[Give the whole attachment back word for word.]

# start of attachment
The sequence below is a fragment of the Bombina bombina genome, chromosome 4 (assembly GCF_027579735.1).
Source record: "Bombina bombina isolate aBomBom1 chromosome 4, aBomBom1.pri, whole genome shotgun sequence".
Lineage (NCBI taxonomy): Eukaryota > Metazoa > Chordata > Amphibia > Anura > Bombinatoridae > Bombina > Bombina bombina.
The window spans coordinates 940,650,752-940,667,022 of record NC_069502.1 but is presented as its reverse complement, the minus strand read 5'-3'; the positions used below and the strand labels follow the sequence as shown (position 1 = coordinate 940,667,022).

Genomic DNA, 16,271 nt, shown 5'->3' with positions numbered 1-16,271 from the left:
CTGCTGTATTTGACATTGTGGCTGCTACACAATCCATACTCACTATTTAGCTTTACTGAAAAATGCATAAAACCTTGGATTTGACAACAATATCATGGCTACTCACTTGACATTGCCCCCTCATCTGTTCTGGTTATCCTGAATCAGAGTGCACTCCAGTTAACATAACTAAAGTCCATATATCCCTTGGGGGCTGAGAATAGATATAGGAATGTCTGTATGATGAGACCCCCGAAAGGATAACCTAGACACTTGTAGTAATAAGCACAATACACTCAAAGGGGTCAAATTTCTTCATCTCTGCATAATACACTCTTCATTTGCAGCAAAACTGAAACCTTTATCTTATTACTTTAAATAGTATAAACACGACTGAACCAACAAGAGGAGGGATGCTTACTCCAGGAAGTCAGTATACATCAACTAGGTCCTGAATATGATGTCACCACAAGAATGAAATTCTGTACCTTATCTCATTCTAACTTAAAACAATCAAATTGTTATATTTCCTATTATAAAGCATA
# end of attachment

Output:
The sequence below is a fragment of the Bombina bombina genome, chromosome 4 (assembly GCF_027579735.1).
Source record: "Bombina bombina isolate aBomBom1 chromosome 4, aBomBom1.pri, whole genome shotgun sequence".
Lineage (NCBI taxonomy): Eukaryota > Metazoa > Chordata > Amphibia > Anura > Bombinatoridae > Bombina > Bombina bombina.
The window spans coordinates 940,650,752-940,667,022 of record NC_069502.1 but is presented as its reverse complement, the minus strand read 5'-3'; the positions used below and the strand labels follow the sequence as shown (position 1 = coordinate 940,667,022).

Genomic DNA, 16,271 nt, shown 5'->3' with positions numbered 1-16,271 from the left:
CTGCTGTATTTGACATTGTGGCTGCTACACAATCCATACTCACTATTTAGCTTTACTGAAAAATGCATAAAACCTTGGATTTGACAACAATATCATGGCTACTCACTTGACATTGCCCCCTCATCTGTTCTGGTTATCCTGAATCAGAGTGCACTCCAGTTAACATAACTAAAGTCCATATATCCCTTGGGGGCTGAGAATAGATATAGGAATGTCTGTATGATGAGACCCCCGAAAGGATAACCTAGACACTTGTAGTAATAAGCACAATACACTCAAAGGGGTCAAATTTCTTCATCTCTGCATAATACACTCTTCATTTGCAGCAAAACTGAAACCTTTATCTTATTACTTTAAATAGTATAAACACGACTGAACCAACAAGAGGAGGGATGCTTACTCCAGGAAGTCAGTATACATCAACTAGGTCCTGAATATGATGTCACCACAAGAATGAAATTCTGTACCTTATCTCATTCTAACTTAAAACAATCAAATTGTTATATTTCCTATTATAAAGCATA